According to the Red Cross report, coalition military intelligence officers themselves estimate that somewhere between 70 and 90 per cent of those whom they detain have been picked up by mistake and are guilty of nothing at all, except the crime of living in an occupied country and stumbling into a foreign-administered hell.

Reprinted from the Toronto Star.
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Old 05-13-2004, 08:57 AM   #2
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If this was a typical news report, or one based upon Iraqi or Coalition sources, one could perhaps take it with a pinch of salt and expect some bias one way or the other.

The fact that this report is written by a body who is acknowledged for it's impartiality world-wide, makes the findings all the more worrying IMO.
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Old 05-13-2004, 09:07 AM   #3
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Exactly, what is very troublesome to me is the following statement...

"According to the Red Cross report, coalition military intelligence officers themselves estimate that somewhere between 70 and 90 per cent of those whom they detain have been picked up by mistake and are guilty of nothing at all, except the crime of living in an occupied country and stumbling into a foreign-administered hell."

Torture of innocent people is simply evil. No matter who does it.
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Old 05-14-2004, 08:44 PM   #4
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I just wanted to note,
Where was the Red Cross' outrage over Saddams treatment of his own people.




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Old 05-14-2004, 11:22 PM   #5
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http://www.icrc.org/Web/eng/siteeng0...256B66005BF3AA
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Old 05-15-2004, 08:27 PM   #6
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No where in that link does it mention anywhere the treatment of the Iraqi people by the Saddam regime. I am not saying it doesn't exist, it just doesn't exist on that particular link.
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Old 05-15-2004, 08:51 PM   #7
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Umm... Alauradana who was in control of Iraq in 1997? Did you even read the report at the link?
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Old 05-15-2004, 08:55 PM   #8
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Yes I did. I did not see one reference to the condemnation of Saddam Hussein for atrocities committed on Iraqi citizens. I saw reports on the various factions in Iraq fighting, but none referencing Saddam Hussein. Please copy and paste what you feel are those statements, because I did read it and I did not see it.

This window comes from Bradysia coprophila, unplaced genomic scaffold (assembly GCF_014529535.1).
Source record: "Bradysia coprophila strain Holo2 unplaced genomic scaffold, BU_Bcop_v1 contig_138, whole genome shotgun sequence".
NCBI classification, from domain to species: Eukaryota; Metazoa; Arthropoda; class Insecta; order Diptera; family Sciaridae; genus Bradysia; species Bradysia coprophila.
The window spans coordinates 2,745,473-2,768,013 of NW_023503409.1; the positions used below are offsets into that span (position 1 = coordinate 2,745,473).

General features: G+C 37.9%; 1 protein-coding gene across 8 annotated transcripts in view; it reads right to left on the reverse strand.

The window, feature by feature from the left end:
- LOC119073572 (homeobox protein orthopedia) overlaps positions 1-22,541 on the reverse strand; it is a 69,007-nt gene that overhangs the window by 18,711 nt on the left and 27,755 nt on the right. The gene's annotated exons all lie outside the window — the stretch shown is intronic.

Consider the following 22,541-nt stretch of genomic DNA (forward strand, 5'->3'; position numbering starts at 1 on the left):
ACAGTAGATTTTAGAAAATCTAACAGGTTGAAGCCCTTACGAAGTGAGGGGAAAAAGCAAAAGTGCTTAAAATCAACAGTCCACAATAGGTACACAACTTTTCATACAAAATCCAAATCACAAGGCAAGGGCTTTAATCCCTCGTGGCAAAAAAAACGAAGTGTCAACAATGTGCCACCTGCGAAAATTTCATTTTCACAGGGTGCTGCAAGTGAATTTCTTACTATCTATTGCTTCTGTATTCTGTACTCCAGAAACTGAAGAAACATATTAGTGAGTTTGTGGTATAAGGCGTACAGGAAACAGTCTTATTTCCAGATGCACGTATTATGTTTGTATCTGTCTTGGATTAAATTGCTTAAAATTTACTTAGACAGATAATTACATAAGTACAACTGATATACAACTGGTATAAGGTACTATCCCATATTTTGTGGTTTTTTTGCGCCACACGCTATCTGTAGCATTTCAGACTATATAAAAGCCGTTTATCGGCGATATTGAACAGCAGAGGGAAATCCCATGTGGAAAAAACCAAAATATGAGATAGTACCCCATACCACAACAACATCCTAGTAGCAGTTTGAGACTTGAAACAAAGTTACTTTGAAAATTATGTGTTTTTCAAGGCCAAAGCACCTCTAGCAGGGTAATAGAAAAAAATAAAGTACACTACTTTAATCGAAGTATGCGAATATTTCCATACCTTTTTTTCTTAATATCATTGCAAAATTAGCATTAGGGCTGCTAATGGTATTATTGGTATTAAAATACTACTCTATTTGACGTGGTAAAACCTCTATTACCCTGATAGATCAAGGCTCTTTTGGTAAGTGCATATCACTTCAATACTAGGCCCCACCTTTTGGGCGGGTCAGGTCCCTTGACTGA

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Old 05-15-2004, 10:00 PM   #9
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Yes I did. I did not see one reference to the condemnation of Saddam Hussein for atrocities committed on Iraqi citizens.
For some reason you would LOVE to believe that the Red Cross is taking sides in the issue. However, what you are suggesting is that the Red Cross go into the populace and find atrocities in an area that they are not equipped to. And as far as going into Iraqi prisons. If Hussein did not allow them into his prisons, they can not in any way report on it.
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Old 05-15-2004, 11:39 PM   #10
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Originally Posted by bumbleroot
For some reason you would LOVE to believe that the Red Cross is taking sides in the issue. However, what you are suggesting is that the Red Cross go into the populace and find atrocities in an area that they are not equipped to. And as far as going into Iraqi prisons. If Hussein did not allow them into his prisons, they can not in any way report on it.
Bumble,
What you're advocating is how America is held to standards that are
not applied to anybody else. The geneva convention holds the world to
the standards you seem to be forgetting. Yet, We the USA are enforcing it ourselves, "ON OURSELVES..

You cannot name any other nation that does this.
Now go have your period.



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Old 05-16-2004, 12:31 AM   #11
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Look, we allowed the Red Cross into these prisons. Hussein most likely didn't. However, we shifted the prisoners around so the Red Cross did not see them. There is no difference between him trying to hide something than from us doing the same. We have no excuse on this, it was shitty work.
Do not, for one second think that the USA is right on this. If we did wrong, we did wrong. No amount of nationalism makes it right.
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Old 05-16-2004, 12:46 AM   #12
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What Saddam did or didn't do isn't the issue here, but thanks for more deflection. What the issue is what WE are doing. Saddam's wrongs don't make this RIGHT. Quit with the "Saddam did worse" BS. This isn't right and I know it. I am sorry if you don't.
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Old 05-16-2004, 01:18 AM   #13
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American arrogance at its finest. We are systematicly torturing 90% of the (wrong) Iraqi population and inviting the Red Cross into watch. Makes sense to me.

For every negative you see, Bumble, I see a positive. Prisoners were abused (negative) and we are investigating and correcting the behaviour (positive). Excellent work, Mr President.

Good job too Red Cross. You caught those sneaky bastards. Well, they opened up their doors and let you walk in and take a look around and didnt even put a bullet in your head. Kudos to you.
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Old 05-16-2004, 02:14 AM   #14
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I guess we should limit our way of interrogation to asking the Iraqi's in question politely to follow the soldiers to a undisclosed location where they will serve up some milk and cookies while they chat and try to get a little information from them.

Who knows which ones are innocent and which ones are not? You guys don't have a clue what these soldiers busting down doors and capturing Iraqi's are up against. When I read over what the Red Cross has found, it seems pretty mild when I think back on how other countries tortured prisioners while trying to obtain information during previous wars.